What type of person do you think would make for the best entrepreneur? A natural problem solver? Maybe a person who knows how to build stuff? How about a deep thinker? Or perhaps a high-energy extrovert?
Any of those types of people could potentially be a great entrepreneur, of course, but what I’m finding more and more is that some of the folks who are the most successful at launching and sustaining new businesses are those who are proficient at sales.
Now that might seem like a no-brainer. After all, no matter how good your product or service is, if you can’t convince people to purchase it, you’re going to be back looking for a fulltime job soon. But having a strong sense of how to do sales goes far beyond just selling your product once it’s been created.
As stated in the Harvard Business Review, “Salesmanship is central to the success of any young company, and entrepreneurs ignore this at their own peril.”
What the authors of this article explain is that entrepreneurs often make one or sometimes even a series of sales errors early on that end up costing them big-time. And an even larger problem is that they don’t realize they’re making these miscues until they’ve invested a large chunk of their time and investors’ money.
These early mistakes include, 1) fully developing a product before gaining feedback from potential buyers, 2) offering discounts to generate sales, 3) ignoring criticism from the marketplace once that product is launched, and 4) selling to family and friends.
Regarding No. 1, entrepreneurs are usually so confident about their new product or service that they assume their target audience will be equally passionate about it. So, they pour all their energy into developing the product without seeking feedback along the way. They end up with a fully developed – but untested – product, and that’s a dangerous position to be in.
Regarding No. 2, offering discounts early on to put the sales wheel in motion may seem like a good plan. But if it’s a product or service you want people to keep buying, they may balk at your offers when the price goes up. And those who hear about it for the first time after those discounts have disappeared may learn that your product or service used to be more affordable, and may decide to pass on it for that reason alone.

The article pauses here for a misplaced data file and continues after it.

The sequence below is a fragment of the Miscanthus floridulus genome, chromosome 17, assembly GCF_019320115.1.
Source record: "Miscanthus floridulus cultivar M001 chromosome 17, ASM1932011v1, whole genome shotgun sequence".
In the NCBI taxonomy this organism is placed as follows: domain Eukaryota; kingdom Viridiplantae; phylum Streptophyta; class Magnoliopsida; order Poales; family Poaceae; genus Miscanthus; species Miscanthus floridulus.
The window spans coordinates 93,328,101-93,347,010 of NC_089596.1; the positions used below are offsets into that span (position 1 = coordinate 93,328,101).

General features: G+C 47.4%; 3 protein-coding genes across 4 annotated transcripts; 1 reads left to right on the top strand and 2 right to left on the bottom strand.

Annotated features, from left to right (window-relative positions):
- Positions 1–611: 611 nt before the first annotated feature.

Regarding No. 3, it’s crucial to listen to what customers and potential customers are saying about your product or service once it’s available. It’s easy to get so fixated on trying to convince people of the merits of your product or service that you fail to learn what its drawbacks are. You’ll be more successful if you can make the types of changes for which the marketplace is calling.
Regarding No. 4, you can gain a false sense of security if you get early sales from family members and friends. There’s nothing wrong with selling to them, but regardless what they say to you about your product or service, you won’t know their true motivation. They may just be doing you a favor. Put most of your focus on selling to those who are only interested in the merits of what they’re receiving.
At the end of the day, you’ll only be successful as an entrepreneur if your product or service produces value justifying the price. But to get there, you will have to display plenty of sales savvy and avoid the pitfalls.
Allen Baler is a leading entrepreneur and Harvard grad. Allen Baler is a Partner in 4Patriots LLC, based in Nashville.
Disclaimer: This blog post is not a substitute for the sound advice of a business professional with expertise in the subject matter discussed. Please seek appropriate counsel on what strategies make sense for your business.